First, we’ll create the custom column that calculates the percentage of finish variance. Use the following expression, which you can once again copy and paste:



After creating the custom column, you can right-click it and rename it to “Percent Finish Variance” (or another name of your preference).

Now you’ll need to create two more custom columns. Follow the same steps, using the expressions below:

Percent Cost Variance




Percent Work Variance




Once all custom columns are created, you can close out Power Pivot and return to Microsoft Excel.

Build the Report

Once we have all the data that we need, we can start building the report. In Microsoft Excel, click Insert | PivotTable. Keep all the selections that were offered by the wizard and click OK. Next, in the contextual PivotTable Tools section in the Ribbon, click Design | Report Layout and select the Show in Tabular Form option:


In the same contextual menu, click Design | Subtotals | Do Not Show Subtotals.

Now, add the fields that will be part of the report to the pivot table. Drag and drop the fields to the pivot table areas as follows:

Rows area:

  • Project Name
  • Project Owner
  • Start Date
  • Finish Date

Values Area:

  • % Finish Variance
  • % Cost Variance
  • % Work Variance


You can also remove the unneeded subtotals and apply formatting to the fields in the pivot table report based on your preference. The result might look like this:


As we want the percentage variance fields to display the stoplights accordingly to their values, we need to apply conditional formatting to them. Select one value in the % Finish Variance column and click on Conditional Formatting | New Rule:


The rule will be applied as follows:

  1. In the Apply Rule To option, select All cells showing “% Finish Variance” values for “Finish Date.”
  2. In the Select a Rule Type section, keep the Format all cells based on their values option selected.
  3. In the Edit the Rule Description section, do the following:
  4. On Format Style, select Icon Sets.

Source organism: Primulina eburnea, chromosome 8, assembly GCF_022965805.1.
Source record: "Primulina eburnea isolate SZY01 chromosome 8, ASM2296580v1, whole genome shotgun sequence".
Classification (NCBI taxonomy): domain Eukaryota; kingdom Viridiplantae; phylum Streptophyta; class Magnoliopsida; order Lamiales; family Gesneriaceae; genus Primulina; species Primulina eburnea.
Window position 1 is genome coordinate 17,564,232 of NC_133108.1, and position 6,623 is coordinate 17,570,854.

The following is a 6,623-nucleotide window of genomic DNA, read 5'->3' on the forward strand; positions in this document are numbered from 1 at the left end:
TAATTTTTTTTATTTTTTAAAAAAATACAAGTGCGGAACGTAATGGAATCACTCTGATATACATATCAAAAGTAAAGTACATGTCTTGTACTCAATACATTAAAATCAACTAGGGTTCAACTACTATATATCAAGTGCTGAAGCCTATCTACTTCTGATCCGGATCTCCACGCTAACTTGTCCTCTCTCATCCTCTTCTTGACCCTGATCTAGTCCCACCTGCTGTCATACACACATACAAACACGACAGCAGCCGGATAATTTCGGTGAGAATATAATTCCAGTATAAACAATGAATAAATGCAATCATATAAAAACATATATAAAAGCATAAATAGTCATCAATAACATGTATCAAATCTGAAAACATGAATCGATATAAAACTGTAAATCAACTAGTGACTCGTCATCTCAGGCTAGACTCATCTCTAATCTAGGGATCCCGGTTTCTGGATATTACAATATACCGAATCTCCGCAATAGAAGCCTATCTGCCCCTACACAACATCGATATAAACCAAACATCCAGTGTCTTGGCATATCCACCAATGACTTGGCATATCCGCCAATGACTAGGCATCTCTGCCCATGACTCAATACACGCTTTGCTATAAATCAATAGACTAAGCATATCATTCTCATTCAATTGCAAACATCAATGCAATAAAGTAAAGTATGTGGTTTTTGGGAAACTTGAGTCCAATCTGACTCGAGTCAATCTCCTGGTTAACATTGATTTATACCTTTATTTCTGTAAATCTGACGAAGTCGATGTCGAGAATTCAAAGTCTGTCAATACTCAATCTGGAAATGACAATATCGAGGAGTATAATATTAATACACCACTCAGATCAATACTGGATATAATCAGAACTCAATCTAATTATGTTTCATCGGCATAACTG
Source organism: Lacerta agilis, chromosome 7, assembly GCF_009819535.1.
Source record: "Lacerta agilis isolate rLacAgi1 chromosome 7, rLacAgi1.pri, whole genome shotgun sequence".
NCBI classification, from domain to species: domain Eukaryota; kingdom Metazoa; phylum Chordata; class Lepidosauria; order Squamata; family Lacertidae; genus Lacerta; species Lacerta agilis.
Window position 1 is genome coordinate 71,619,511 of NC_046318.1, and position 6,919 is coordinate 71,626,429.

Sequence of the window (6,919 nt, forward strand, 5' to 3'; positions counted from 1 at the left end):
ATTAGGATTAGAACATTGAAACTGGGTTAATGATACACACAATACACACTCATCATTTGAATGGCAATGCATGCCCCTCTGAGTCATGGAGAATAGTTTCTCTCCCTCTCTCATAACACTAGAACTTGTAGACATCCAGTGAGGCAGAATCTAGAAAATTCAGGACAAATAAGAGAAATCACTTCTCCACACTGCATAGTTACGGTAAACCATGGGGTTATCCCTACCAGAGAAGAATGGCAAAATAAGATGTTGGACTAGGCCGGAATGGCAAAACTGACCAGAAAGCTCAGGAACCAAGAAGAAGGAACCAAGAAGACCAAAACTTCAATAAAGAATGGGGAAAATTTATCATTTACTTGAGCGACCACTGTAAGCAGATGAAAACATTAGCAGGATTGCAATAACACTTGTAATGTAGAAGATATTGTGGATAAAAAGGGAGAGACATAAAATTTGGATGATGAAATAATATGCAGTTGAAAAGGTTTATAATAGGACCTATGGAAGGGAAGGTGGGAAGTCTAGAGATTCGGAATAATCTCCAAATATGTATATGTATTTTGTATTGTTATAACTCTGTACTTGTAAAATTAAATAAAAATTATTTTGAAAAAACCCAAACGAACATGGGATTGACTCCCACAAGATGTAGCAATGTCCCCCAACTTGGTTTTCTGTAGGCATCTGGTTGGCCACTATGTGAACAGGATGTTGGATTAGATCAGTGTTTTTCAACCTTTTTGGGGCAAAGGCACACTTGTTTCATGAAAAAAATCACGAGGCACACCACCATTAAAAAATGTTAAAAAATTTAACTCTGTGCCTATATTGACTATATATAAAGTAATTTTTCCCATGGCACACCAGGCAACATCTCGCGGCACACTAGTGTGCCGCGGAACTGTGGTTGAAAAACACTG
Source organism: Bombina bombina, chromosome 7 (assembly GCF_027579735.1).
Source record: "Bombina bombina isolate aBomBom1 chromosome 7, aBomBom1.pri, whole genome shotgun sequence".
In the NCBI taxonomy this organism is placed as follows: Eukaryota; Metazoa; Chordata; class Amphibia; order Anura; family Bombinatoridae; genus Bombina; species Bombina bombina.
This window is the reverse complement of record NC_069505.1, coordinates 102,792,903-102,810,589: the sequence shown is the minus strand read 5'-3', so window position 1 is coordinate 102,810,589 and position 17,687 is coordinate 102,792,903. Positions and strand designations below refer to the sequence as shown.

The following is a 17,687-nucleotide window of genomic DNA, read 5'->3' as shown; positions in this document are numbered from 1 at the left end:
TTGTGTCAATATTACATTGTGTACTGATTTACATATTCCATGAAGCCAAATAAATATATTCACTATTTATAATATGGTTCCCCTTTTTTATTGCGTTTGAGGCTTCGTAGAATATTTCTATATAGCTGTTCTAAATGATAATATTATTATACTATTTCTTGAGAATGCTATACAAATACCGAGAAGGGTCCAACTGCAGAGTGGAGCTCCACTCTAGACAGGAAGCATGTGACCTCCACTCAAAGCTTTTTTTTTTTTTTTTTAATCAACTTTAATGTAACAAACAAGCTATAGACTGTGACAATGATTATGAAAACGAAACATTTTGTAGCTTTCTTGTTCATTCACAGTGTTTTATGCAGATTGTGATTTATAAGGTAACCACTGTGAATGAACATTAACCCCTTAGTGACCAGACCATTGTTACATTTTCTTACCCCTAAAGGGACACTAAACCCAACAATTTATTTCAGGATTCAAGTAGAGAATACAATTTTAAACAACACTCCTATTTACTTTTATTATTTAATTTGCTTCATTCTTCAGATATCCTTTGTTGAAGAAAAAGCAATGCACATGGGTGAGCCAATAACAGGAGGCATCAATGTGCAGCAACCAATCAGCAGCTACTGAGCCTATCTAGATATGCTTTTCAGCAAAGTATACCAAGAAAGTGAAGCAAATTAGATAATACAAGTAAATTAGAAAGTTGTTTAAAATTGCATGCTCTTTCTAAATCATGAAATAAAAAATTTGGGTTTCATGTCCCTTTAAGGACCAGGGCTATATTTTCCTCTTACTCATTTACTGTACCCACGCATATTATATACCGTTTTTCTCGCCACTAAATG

5. On Icon Style, select one option that displays for possible icons (any of the available ones) and check the Show Icon Only option.
  6. On Display each icon according to these rules, you will have to apply the following configuration:


The result will look like this:


After applying the rules, click OK to see your results. You then need to create the same rules for the two other custom columns (cost and work). The final result will look something like this:


Finally, you can make your report look better by adding slicers, title, logo and legend:


Remember that you can adapt the rules that have been used in this example to better align the icons to your company’s standards.

Once you’re ready to go, you can upload the report to your company’s Project Online instance and make it available to the appropriate users.

Do you have your own techniques for reporting KPIs? Share them with the rest of the MPUG community in the comments below!

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Written by Raphael Santos

Raphael Santos is a PPM enthusiast with expertise in providing Microsoft Project, Project Online, and Project Server solutions. He has worked in several projects to implement PPM tools, including projects located in Latin America (Brazil, Peru, and Argentina), in the United States, and in Africa. He is also a trainer with more than 10 years of experience teaching users how to use Project Management tools in a more productive way. In 2016, Raphael was awarded the MVP title by Microsoft in recognition of his contributions to the Project Management community. Raphael is a PPM Consultant at Sensei Project Solutions, a certified Microsoft partner specializing in project and portfolio management deployments. Sensei offers a complete set of services to help organizations succeed with their Microsoft PPM deployments. Services include full implementation and training as well as pre-configured solutions and report packs. Visit senseiprojectsolutions.com or contact info@senseiprojectsolutions.com for more information.

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1 Comment
  1. Congrats!